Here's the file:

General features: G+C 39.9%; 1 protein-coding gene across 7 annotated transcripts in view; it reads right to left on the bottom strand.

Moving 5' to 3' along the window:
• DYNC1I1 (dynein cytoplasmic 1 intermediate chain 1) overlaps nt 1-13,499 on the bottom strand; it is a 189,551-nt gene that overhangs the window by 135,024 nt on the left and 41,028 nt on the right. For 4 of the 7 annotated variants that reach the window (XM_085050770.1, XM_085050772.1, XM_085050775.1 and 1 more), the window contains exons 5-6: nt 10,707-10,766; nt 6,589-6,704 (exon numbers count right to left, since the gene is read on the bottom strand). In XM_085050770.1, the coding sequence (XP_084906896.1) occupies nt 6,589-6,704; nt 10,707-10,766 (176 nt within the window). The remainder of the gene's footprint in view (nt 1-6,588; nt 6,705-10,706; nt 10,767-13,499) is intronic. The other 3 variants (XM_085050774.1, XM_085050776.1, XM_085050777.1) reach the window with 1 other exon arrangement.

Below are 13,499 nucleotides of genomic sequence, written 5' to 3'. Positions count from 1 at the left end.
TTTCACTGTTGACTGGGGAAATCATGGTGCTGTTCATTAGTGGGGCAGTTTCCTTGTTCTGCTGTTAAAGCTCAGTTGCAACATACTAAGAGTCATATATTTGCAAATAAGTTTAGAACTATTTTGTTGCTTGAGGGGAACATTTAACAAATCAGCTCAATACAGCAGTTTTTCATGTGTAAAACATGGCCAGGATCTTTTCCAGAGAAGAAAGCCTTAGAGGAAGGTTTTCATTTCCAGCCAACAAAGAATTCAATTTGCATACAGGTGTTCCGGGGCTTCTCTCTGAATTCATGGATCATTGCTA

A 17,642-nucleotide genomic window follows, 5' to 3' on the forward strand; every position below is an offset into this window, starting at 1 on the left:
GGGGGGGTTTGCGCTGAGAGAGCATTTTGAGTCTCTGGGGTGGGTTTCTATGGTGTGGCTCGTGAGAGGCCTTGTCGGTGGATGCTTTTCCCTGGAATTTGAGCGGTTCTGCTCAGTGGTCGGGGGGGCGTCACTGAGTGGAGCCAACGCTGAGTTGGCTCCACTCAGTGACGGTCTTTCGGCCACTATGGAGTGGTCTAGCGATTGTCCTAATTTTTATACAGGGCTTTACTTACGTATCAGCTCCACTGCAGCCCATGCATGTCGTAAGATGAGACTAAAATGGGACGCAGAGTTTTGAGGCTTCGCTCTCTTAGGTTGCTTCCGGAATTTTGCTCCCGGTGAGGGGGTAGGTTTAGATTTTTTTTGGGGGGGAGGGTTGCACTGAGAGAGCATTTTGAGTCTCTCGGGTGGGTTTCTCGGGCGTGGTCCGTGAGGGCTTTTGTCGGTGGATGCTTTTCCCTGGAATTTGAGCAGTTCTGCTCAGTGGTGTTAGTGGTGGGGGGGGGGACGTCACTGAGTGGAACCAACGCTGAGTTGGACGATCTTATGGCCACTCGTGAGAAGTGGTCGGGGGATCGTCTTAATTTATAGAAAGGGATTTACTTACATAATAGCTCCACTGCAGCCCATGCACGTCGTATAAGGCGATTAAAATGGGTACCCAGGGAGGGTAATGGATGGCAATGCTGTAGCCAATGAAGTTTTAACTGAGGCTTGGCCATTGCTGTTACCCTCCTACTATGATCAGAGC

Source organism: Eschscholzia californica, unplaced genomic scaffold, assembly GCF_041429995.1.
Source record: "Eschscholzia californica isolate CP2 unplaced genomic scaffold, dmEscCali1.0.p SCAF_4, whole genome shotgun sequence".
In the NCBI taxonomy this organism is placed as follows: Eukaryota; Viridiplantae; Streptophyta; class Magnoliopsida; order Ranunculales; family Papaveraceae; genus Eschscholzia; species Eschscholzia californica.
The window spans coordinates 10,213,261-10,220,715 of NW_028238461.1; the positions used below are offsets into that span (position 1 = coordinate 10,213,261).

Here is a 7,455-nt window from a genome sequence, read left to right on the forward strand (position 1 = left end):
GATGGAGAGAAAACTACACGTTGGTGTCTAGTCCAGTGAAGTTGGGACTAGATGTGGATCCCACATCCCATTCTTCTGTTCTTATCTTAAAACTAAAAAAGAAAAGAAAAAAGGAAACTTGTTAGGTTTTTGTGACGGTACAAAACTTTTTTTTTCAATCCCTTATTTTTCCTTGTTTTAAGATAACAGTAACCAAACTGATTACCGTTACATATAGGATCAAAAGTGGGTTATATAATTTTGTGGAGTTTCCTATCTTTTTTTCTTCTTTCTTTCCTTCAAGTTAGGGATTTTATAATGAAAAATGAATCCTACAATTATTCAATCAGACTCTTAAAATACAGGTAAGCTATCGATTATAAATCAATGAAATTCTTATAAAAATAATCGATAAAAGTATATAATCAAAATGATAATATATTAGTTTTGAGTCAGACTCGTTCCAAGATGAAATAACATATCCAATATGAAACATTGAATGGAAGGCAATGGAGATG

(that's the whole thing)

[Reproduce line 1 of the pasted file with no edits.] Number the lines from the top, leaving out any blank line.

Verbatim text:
General features: G+C 39.9%; 1 protein-coding gene across 7 annotated transcripts in view; it reads right to left on the bottom strand.